Being away from home and overwhelmed with classes and responsibilities can cause a student to drop out. The grief of missing home can get in the way of a student's studies. As grades drop, students face consequences similar to those above.

Graduation Rates

  • What percent of students at public colleges graduate in 4 years?
    At selective universities, the on-time graduation rate is 36%. At public or non-flagship universities, it is 17% lower, with just 19% of students graduating on time.

  • What percent of students get an Associate's Degree in 2 years?
    Only 5% of students at a 2-year college graduate on time. Although students pursuing a 1- to 2-year certificate program have slightly higher graduation rates at 15.9%.

  • What does the average college's graduation rate mean?
    Students often focus on the college's acceptance rate, which makes sense. Who wants to face rejection, right? However, more important is the college's graduation rate. In other words, what percentage of students graduate from the institution? The higher the percentage the better if you want to get your money's worth.

    Colleges can vary drastically. For example, Northwestern's 4-year graduation rate is 86%, whereas DePaul's 4-year graduation rate is 40% lower at just 46%.

College Retention Rates

  • What is the average retention rate after freshman year?
    The average retention rates across all colleges in the U.S. is 81%. The highest rates were at the most selective colleges. They enjoy a 96% retention rate, whereas the least selective schools have a 62% retention rate.

  • How many undergrads transfer colleges?
    33% of all college students transfer at least one time during their college career. The most common time for the transfer was during the 2nd year of college. More than one-fourth of the transfers were to another state.

High School Dropouts

  • What percentage of students drop out of high school?
    High school dropout rates have always been a hot topic. Over the past five years, it has decreased from 21% down to 17%. This gives students a better chance at a college education, better job, and better home.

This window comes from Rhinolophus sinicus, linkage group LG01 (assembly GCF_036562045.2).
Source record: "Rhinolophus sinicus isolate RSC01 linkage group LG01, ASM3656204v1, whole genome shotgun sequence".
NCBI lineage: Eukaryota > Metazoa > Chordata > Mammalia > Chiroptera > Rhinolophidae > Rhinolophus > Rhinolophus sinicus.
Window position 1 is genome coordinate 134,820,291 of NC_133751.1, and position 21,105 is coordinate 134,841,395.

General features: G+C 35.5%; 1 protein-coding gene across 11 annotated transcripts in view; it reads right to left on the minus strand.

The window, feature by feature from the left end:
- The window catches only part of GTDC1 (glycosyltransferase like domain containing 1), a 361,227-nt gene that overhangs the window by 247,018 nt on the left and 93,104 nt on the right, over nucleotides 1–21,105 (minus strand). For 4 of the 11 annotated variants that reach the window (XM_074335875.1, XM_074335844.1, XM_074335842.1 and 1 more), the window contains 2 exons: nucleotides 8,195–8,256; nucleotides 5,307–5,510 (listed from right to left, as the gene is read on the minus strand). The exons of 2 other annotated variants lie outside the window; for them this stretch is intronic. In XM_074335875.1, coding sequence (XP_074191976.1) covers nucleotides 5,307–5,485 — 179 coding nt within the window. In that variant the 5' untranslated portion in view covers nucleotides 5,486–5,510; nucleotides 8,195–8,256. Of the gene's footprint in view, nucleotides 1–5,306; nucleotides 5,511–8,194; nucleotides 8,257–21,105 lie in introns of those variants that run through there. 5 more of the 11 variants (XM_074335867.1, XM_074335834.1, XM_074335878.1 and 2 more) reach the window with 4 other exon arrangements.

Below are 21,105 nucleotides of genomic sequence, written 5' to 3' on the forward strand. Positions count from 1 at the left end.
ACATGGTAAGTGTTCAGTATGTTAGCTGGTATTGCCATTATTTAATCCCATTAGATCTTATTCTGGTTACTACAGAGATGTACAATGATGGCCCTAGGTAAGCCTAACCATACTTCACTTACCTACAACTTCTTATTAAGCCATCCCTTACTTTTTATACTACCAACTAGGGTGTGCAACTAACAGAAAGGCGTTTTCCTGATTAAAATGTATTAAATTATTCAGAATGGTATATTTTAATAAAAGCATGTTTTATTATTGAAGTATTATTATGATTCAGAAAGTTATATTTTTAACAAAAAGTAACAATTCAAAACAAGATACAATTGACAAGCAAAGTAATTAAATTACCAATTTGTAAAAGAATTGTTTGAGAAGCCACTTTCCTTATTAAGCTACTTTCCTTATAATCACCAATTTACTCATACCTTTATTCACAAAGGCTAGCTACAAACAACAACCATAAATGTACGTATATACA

• What is the national high school graduation rate?
    The latest studies show the national high school graduation rate is 83%. The increase in graduation rates has been across the board, covering all races.


  • What are the consequences of dropping out of college?
    Dropping out of college could mean a higher likelihood of unemployment. You may face other consequences too, though. If you took out student loans or grants, you may have more immediate debt than you realize. You may lose your grace period. The school you attend may also require you to pay them directly for any tuition you would have owed. Pay close attention to a school's refund policies if dropping out is on your radar.

    Aside from financial consequences, many dropouts face self-esteem issues. Dropouts often feel as if they are less adequate or less capable to achieve their dreams.

  • Do you have to repay the Pell Grant if you drop out?
    If you are a Pell Grant recipient, give careful thought before dropping out. If you drop out before completing 60% of the semester, you may owe unearned aid. Money that was paid on your behalf that you didn't earn must be repaid. Your school will let you know how much you owe and when you must repay it. If you don't pay it on time, you could face consequences from the Department of Education.